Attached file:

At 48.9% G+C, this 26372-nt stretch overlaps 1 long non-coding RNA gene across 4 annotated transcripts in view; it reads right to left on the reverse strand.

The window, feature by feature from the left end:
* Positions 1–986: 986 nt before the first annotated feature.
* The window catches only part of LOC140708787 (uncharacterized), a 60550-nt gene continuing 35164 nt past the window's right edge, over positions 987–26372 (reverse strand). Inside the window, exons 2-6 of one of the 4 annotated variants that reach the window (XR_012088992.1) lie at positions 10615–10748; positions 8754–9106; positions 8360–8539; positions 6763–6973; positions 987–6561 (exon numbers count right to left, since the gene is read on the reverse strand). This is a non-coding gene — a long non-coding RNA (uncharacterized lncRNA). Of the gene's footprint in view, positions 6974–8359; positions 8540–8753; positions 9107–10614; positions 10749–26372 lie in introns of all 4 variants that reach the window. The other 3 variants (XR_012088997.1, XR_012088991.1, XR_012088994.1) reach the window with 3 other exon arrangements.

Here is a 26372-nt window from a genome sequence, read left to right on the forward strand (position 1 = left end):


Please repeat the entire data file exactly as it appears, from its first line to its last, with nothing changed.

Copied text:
At 48.9% G+C, this 26372-nt stretch overlaps 1 long non-coding RNA gene across 4 annotated transcripts in view; it reads right to left on the reverse strand.

The window, feature by feature from the left end:
* Positions 1–986: 986 nt before the first annotated feature.
* The window catches only part of LOC140708787 (uncharacterized), a 60550-nt gene continuing 35164 nt past the window's right edge, over positions 987–26372 (reverse strand). Inside the window, exons 2-6 of one of the 4 annotated variants that reach the window (XR_012088992.1) lie at positions 10615–10748; positions 8754–9106; positions 8360–8539; positions 6763–6973; positions 987–6561 (exon numbers count right to left, since the gene is read on the reverse strand). This is a non-coding gene — a long non-coding RNA (uncharacterized lncRNA). Of the gene's footprint in view, positions 6974–8359; positions 8540–8753; positions 9107–10614; positions 10749–26372 lie in introns of all 4 variants that reach the window. The other 3 variants (XR_012088997.1, XR_012088991.1, XR_012088994.1) reach the window with 3 other exon arrangements.

Here is a 26372-nt window from a genome sequence, read left to right on the forward strand (position 1 = left end):